Shusha is one of the pearls of Azerbaijan. It was the capital of one of the powerful and vast Azerbaijani khanates – Karabakh, created in 1747 by Panahali Khan. Once Panahali Khan bravely fought in Nagorno-Karabakh with Ottoman and Persian troops. In 1752, in the center of Nagorno-Karabakh, he built a city – the capital of the Karabakh Khanate and called it Panahabad.
Now this city is called Shushu, which means “glass”. The fact is that when the Persian troops came to the walls of the city, their leader, the ruler Aga Muhamed Khan Kajar, allegedly called Panahabad a “Glass City”, that is, a city that he would easily destroy or, as if breaking it, like glassware. However, the local residents themselves about the “Glass walls” had their own opinion: they for several weeks successfully repelled the enemy’s attacks and, in the end, won. Since then, the “glass city” Panahabad was renamed Shusha.
Shusha is rightfully called “the Azerbaijani People’s Conservatory”. Uzeyir Hajibeyov, many well-known Azerbaijani composers, poets and writers, came from here.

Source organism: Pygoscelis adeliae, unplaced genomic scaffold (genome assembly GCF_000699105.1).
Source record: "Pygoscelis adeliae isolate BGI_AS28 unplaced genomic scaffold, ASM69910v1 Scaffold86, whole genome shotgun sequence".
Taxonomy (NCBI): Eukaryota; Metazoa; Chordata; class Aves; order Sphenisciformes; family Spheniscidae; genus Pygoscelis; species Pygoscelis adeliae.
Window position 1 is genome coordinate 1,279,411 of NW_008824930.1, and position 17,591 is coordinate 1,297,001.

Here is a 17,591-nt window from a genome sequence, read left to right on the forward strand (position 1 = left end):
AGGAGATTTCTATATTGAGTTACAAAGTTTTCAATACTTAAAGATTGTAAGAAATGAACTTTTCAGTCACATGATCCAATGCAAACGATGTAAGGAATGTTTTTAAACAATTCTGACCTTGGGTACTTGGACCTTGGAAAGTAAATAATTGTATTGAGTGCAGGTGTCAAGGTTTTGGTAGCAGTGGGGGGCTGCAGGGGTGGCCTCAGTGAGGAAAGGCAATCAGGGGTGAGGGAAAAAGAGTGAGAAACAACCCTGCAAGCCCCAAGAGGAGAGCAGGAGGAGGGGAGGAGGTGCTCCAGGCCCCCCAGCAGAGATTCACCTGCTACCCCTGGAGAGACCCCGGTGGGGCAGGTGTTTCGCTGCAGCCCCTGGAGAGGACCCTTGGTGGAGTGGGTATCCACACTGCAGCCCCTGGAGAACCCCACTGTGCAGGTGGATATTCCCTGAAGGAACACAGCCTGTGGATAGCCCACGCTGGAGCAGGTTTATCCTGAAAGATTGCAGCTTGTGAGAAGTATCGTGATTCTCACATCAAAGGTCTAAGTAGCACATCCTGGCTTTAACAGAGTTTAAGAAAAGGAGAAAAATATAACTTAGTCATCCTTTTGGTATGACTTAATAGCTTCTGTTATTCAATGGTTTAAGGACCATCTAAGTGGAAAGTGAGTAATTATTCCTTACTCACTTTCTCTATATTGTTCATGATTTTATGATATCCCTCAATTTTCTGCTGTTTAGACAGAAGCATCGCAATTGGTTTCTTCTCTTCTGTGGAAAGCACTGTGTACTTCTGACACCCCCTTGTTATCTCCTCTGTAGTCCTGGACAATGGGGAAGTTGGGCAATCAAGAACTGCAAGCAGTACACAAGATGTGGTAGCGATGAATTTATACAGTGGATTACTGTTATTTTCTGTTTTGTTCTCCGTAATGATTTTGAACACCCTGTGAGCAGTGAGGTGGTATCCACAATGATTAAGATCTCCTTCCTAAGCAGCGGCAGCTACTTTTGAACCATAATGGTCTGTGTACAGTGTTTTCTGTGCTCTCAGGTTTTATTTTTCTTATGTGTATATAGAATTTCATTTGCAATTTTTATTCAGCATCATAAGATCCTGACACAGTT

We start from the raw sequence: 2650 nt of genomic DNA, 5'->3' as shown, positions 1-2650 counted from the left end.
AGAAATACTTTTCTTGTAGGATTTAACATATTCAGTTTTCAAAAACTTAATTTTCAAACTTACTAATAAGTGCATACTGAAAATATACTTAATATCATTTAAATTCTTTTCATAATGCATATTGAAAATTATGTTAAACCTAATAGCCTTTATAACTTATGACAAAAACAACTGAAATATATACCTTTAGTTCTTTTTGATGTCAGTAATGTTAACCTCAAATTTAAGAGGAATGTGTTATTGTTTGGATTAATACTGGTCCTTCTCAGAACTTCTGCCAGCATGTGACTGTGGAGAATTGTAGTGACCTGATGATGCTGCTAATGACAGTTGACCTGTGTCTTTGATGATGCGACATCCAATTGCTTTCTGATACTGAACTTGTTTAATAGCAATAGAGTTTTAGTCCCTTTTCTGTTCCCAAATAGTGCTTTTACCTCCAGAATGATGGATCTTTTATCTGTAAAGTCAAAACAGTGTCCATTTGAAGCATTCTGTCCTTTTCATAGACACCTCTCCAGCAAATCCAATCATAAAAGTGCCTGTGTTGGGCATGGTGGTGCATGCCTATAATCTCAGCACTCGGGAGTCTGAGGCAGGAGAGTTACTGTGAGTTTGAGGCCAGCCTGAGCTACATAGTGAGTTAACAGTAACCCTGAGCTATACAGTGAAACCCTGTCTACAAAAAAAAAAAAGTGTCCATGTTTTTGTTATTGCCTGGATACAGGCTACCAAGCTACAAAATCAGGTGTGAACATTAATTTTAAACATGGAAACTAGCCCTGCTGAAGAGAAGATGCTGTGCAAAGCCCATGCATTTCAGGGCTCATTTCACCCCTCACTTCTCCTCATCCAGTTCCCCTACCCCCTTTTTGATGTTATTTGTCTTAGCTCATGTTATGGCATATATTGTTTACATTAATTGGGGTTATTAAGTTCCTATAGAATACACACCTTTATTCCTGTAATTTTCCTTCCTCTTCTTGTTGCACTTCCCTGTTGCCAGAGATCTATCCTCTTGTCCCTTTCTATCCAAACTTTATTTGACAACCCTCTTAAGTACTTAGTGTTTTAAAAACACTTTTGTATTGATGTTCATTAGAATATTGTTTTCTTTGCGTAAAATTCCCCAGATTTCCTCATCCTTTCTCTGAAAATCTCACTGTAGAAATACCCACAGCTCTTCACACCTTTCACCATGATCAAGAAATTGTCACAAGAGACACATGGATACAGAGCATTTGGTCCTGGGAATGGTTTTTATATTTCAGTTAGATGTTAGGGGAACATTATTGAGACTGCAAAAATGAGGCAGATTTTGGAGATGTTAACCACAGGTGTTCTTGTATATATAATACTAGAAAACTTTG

In Soviet times, the Carpet Museum was established in Shusha, one of the largest in the republic, one of the most original and interesting in Azerbaijan. The city is also famous for unique products made of gold, silver, copper, fine silk and skilfully carved wood. Now, after the seizure of Armenia by Shushi and a number of other regions of Azerbaijan, the fate of many masterpieces is unknown, and those that managed to be saved are kept in the museums of Baku.